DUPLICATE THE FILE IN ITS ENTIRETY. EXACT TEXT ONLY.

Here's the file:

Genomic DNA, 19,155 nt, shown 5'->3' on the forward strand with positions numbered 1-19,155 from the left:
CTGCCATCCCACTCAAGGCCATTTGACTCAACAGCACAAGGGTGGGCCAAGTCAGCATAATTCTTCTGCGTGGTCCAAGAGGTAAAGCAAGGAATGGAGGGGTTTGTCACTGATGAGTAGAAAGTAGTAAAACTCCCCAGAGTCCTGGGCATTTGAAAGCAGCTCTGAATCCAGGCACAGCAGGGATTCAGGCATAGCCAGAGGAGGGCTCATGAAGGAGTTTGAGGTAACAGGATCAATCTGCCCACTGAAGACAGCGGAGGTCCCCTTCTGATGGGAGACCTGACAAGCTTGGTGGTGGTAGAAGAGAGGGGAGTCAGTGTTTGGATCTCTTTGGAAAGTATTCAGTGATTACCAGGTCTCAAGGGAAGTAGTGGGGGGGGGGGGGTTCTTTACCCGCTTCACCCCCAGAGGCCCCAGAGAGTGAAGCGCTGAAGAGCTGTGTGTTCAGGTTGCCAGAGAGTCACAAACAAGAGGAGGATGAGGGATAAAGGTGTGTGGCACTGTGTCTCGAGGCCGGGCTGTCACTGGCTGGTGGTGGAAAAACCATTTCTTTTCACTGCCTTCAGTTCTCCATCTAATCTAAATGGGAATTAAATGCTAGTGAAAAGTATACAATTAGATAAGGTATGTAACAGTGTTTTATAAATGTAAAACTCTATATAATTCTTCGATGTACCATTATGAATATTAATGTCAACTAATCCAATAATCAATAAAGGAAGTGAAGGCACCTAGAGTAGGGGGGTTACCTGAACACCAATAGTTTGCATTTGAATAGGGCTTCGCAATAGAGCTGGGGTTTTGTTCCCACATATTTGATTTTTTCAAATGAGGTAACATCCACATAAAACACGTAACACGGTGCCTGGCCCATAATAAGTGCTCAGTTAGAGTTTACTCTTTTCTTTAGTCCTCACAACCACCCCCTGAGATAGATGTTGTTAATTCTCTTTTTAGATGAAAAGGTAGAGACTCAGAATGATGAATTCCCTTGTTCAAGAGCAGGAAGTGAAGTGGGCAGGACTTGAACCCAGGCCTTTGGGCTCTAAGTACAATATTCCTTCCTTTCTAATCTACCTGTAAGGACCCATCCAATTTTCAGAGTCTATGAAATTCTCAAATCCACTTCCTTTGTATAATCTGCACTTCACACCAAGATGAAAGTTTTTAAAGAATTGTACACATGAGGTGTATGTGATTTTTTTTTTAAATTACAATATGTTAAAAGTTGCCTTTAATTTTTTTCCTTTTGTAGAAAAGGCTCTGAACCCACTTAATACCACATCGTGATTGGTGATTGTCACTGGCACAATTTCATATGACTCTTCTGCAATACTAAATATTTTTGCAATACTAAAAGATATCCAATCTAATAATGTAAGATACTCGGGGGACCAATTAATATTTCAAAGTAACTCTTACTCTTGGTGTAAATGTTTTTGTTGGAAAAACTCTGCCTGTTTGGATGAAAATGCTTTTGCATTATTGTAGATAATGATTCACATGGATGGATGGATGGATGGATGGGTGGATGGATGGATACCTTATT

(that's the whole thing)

Genomic DNA, 19,155 nt, shown 5'->3' on the forward strand with positions numbered 1-19,155 from the left:
CTGCCATCCCACTCAAGGCCATTTGACTCAACAGCACAAGGGTGGGCCAAGTCAGCATAATTCTTCTGCGTGGTCCAAGAGGTAAAGCAAGGAATGGAGGGGTTTGTCACTGATGAGTAGAAAGTAGTAAAACTCCCCAGAGTCCTGGGCATTTGAAAGCAGCTCTGAATCCAGGCACAGCAGGGATTCAGGCATAGCCAGAGGAGGGCTCATGAAGGAGTTTGAGGTAACAGGATCAATCTGCCCACTGAAGACAGCGGAGGTCCCCTTCTGATGGGAGACCTGACAAGCTTGGTGGTGGTAGAAGAGAGGGGAGTCAGTGTTTGGATCTCTTTGGAAAGTATTCAGTGATTACCAGGTCTCAAGGGAAGTAGTGGGGGGGGGGGGGTTCTTTACCCGCTTCACCCCCAGAGGCCCCAGAGAGTGAAGCGCTGAAGAGCTGTGTGTTCAGGTTGCCAGAGAGTCACAAACAAGAGGAGGATGAGGGATAAAGGTGTGTGGCACTGTGTCTCGAGGCCGGGCTGTCACTGGCTGGTGGTGGAAAAACCATTTCTTTTCACTGCCTTCAGTTCTCCATCTAATCTAAATGGGAATTAAATGCTAGTGAAAAGTATACAATTAGATAAGGTATGTAACAGTGTTTTATAAATGTAAAACTCTATATAATTCTTCGATGTACCATTATGAATATTAATGTCAACTAATCCAATAATCAATAAAGGAAGTGAAGGCACCTAGAGTAGGGGGGTTACCTGAACACCAATAGTTTGCATTTGAATAGGGCTTCGCAATAGAGCTGGGGTTTTGTTCCCACATATTTGATTTTTTCAAATGAGGTAACATCCACATAAAACACGTAACACGGTGCCTGGCCCATAATAAGTGCTCAGTTAGAGTTTACTCTTTTCTTTAGTCCTCACAACCACCCCCTGAGATAGATGTTGTTAATTCTCTTTTTAGATGAAAAGGTAGAGACTCAGAATGATGAATTCCCTTGTTCAAGAGCAGGAAGTGAAGTGGGCAGGACTTGAACCCAGGCCTTTGGGCTCTAAGTACAATATTCCTTCCTTTCTAATCTACCTGTAAGGACCCATCCAATTTTCAGAGTCTATGAAATTCTCAAATCCACTTCCTTTGTATAATCTGCACTTCACACCAAGATGAAAGTTTTTAAAGAATTGTACACATGAGGTGTATGTGATTTTTTTTTTAAATTACAATATGTTAAAAGTTGCCTTTAATTTTTTTCCTTTTGTAGAAAAGGCTCTGAACCCACTTAATACCACATCGTGATTGGTGATTGTCACTGGCACAATTTCATATGACTCTTCTGCAATACTAAATATTTTTGCAATACTAAAAGATATCCAATCTAATAATGTAAGATACTCGGGGGACCAATTAATATTTCAAAGTAACTCTTACTCTTGGTGTAAATGTTTTTGTTGGAAAAACTCTGCCTGTTTGGATGAAAATGCTTTTGCATTATTGTAGATAATGATTCACATGGATGGATGGATGGATGGATGGGTGGATGGATGGATACCTTATT